May we grow to be like him in our understanding of sin and righteousness as we too abide in the Father’s heart.

Gift 28 – To Join the Conversation

Turn on the T.V., open your computer, or visit your local…pretty much anywhere there’s people, and it won’t take you long to find conversations unfolding about controversial topics.

“What do you think about immigration?” Or, “What’s your view on homosexuality?”

These conversations in particular (among others) are in the spotlight almost daily—and everyone seems to have an opinion. But before you jump into the dialog, I want to suggest 9 requirements that must be true before you speak, or rather, 9 red flags: sure signs that you are not ready to join the conversation.

1. If you’re joining a discussion out of a motivation to “win,” then you’re not ready to be a part of the conversation.

2. If all your thoughts can be summarized in 140 characters or fewer, you’re probably not ready to be a part of the conversation.

3. If you’re comfortable hearing only one side of the argument, you’re not ready to be a part of the conversation.

4. If you think you have an easy or simple solution to a complex issue, you’re not ready to be a part of the conversation.

5. If you are quick to speak but slow to listen, then you’re not ready to be a part of the conversation (James 1).

6. If you haven’t yet considered whether your opinion could possibly be wrong, you’re not ready to be a part of the conversation.

7. If your heart is not burdened to the point of sacrificial action on behalf of those to whom the “issue” relates, then you’re not ready to be a part of the conversation.

8. If you haven’t yet empathized with multiple perspectives on a given issue, or put yourself in the opposing “side’s” shoes, you’re not ready to be a part of the conversation.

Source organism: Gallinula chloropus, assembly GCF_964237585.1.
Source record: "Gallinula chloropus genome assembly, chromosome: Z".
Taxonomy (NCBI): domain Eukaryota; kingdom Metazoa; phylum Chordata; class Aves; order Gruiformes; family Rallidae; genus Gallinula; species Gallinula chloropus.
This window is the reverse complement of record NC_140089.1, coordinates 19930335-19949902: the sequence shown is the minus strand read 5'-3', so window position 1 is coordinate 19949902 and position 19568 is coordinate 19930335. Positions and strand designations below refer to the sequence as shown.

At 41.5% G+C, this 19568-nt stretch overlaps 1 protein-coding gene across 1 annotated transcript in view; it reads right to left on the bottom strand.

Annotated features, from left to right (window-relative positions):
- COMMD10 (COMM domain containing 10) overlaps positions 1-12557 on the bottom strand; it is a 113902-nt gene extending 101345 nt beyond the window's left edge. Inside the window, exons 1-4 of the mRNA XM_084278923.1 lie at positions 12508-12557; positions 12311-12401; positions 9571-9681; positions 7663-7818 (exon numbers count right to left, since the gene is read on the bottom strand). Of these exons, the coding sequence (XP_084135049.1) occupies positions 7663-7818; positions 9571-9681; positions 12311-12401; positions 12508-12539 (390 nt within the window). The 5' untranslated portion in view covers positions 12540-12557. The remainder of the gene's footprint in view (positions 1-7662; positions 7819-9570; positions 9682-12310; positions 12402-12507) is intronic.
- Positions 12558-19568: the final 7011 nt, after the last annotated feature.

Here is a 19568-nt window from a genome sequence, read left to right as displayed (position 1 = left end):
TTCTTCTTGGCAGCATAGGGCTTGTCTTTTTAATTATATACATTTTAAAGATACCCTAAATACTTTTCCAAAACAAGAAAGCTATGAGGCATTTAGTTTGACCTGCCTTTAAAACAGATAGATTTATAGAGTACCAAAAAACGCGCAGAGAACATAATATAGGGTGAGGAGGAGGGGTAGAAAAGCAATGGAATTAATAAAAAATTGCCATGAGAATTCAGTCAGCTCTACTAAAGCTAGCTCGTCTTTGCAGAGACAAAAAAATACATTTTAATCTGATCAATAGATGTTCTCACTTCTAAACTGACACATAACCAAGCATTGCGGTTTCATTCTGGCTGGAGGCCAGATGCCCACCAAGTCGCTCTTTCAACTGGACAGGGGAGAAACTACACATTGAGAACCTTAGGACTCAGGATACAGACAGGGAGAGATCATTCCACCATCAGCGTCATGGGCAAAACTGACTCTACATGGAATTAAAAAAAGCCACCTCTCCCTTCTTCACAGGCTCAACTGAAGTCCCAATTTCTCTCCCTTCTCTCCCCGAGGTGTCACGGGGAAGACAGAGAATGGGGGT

9. If you don’t yet have love for your enemies or you haven’t yet taken the time to pray for those of an opposing viewpoint—and not just for them to change their minds—then you’re not ready to be a part of the conversation (Matt. 5).

If after satisfying all 9 requirements you still hold the same perspective, great. Wonderful. To be clear, my intention isn’t necessarily to change your beliefs or opinions by considering these warnings; rather, to ensure that any conviction you might have is rooted in compassion (John 8:1-11). It is important to remember that you can have a “correct opinion” or a “right stance,” but without the humble posture of a servant you will be wrong every time. Christ emptied himself and came to his enemies as a servant (Phil. 2, Rom. 5); do not think you are above doing the same.

Do I have thoughts on immigration policy or on the topic of homosexuality? Yes, I do. Are my beliefs simple enough to boil down to a mere “for” or “against,” or a slogan on a bumper sticker? I’m afraid not.

The homosexuality debate suddenly becomes just a little more complex when you’re sitting across from a mother whose son took his own life after begging God for years to change the way he feels. I don’t think I’ll ever forget the words of a woman I once met: “One night it was raining and I couldn’t find him [her son] anywhere. Finally I found him laying in the soccer field behind our house, sobbing uncontrollably because he felt stuck and didn’t know what to do.”

Immigration becomes more than an “issue” when you consider what kind of conditions could make a mother so desperate that she would send her child a thousand miles on the top of a truck, or across a dangerous desert, just to find a new place to live.